Is there a"burial at sea"-type ceremony for presumed-dead Navy sailors?

At the U.S. Navy ship museum where I work there is a movie presentation that describes a Kamikaze attack that the ship suffered in World War II. Dozens of sailors were killed in the strike. The narration states that the X-number of officers and men who died were buried at sea, but in truth a few of the victims’ bodies were never found or recovered; those poor guys were blown off the ship in the explosions, or were burned beyond recognition in the resulting inferno.

(I am not writing to quibble with the strict veracity of the narration, so please let’s not go there, okay?)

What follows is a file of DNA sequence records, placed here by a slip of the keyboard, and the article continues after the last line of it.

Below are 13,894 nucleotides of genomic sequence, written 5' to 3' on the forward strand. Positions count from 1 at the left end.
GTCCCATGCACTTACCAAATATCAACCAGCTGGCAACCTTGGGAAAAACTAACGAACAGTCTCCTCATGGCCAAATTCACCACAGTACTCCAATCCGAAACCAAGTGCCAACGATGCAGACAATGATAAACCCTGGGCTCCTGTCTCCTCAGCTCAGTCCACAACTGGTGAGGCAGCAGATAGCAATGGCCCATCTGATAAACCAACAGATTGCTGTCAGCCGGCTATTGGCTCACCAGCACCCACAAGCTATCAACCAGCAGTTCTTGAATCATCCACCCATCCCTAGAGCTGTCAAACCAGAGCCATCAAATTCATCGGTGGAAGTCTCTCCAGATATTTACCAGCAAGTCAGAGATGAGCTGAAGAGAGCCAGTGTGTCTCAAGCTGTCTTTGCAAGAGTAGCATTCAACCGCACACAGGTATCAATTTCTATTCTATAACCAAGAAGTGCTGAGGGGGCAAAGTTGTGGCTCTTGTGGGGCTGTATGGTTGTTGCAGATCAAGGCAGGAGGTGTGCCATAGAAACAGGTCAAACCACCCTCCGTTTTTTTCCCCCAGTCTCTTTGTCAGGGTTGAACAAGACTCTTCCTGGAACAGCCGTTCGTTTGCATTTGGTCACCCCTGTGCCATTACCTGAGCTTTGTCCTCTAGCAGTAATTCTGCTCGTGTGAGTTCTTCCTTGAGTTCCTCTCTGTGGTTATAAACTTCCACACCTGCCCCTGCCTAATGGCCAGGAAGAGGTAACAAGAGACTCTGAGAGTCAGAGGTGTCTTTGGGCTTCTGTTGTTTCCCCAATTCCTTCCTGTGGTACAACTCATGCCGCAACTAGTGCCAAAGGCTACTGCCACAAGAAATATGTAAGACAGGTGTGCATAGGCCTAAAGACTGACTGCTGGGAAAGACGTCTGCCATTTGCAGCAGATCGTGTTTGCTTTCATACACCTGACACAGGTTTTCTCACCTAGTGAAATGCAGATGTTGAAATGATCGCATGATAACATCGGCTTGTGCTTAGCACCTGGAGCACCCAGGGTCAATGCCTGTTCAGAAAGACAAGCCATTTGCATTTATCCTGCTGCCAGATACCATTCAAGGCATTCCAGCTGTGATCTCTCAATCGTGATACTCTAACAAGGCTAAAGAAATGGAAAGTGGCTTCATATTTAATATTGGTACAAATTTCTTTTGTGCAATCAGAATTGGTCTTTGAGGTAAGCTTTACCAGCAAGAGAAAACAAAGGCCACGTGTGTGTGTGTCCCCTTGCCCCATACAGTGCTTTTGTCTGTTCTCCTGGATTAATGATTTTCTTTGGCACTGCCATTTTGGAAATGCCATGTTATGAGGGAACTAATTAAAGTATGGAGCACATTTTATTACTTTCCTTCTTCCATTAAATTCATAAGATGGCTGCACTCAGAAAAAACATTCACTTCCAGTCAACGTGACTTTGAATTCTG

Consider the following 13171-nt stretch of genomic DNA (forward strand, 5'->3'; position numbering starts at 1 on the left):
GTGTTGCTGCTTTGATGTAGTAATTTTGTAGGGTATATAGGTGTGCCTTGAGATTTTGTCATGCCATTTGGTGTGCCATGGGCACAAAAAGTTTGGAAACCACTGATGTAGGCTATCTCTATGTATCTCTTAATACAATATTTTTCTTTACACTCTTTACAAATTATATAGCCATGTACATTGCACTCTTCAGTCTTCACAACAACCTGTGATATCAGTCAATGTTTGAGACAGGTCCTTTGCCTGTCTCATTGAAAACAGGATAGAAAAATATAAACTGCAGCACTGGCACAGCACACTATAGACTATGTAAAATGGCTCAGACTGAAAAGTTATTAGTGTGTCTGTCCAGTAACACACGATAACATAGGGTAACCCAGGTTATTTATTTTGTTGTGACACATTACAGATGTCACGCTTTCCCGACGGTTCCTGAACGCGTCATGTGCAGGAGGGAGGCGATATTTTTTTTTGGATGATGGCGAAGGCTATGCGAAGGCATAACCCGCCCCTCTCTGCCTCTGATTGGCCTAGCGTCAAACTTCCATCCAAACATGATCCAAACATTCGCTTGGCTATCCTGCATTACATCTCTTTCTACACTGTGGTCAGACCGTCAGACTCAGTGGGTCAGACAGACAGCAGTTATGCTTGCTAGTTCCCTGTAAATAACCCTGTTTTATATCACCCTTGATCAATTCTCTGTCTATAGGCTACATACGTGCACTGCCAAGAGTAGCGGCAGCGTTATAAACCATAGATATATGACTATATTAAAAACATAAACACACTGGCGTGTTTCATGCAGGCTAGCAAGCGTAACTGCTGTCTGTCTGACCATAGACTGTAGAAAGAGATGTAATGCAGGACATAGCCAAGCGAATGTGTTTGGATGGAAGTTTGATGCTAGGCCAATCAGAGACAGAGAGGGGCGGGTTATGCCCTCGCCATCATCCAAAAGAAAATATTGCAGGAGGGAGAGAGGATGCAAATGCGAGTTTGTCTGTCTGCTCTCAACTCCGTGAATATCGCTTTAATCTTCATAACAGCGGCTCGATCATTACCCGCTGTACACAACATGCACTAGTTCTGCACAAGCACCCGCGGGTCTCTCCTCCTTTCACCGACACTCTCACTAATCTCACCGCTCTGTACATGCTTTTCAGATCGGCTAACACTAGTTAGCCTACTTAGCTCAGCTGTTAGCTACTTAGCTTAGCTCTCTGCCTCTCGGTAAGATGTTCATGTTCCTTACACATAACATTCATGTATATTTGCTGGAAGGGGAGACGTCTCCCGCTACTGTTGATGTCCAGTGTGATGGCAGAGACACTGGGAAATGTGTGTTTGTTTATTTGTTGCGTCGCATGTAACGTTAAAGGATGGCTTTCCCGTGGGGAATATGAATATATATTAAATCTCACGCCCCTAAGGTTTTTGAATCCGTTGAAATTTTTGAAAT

Here’s my question. Would the missing-and-presumed-dead sailors have been represented or mentioned in some way during the sea burial ceremony of the other victims? If so, how? If not, why not?

Thanks all, in advance.

At some point after the “excitement” cooled down, there would have been an All Hands Muster (role call for you landlubbers). So they’re going to know who’s there and who’s missing or burned beyond recognition. So at the on-board memorial service they’d probably mention the names of all their shipmates who were missing.

And roll call for you nitpickers.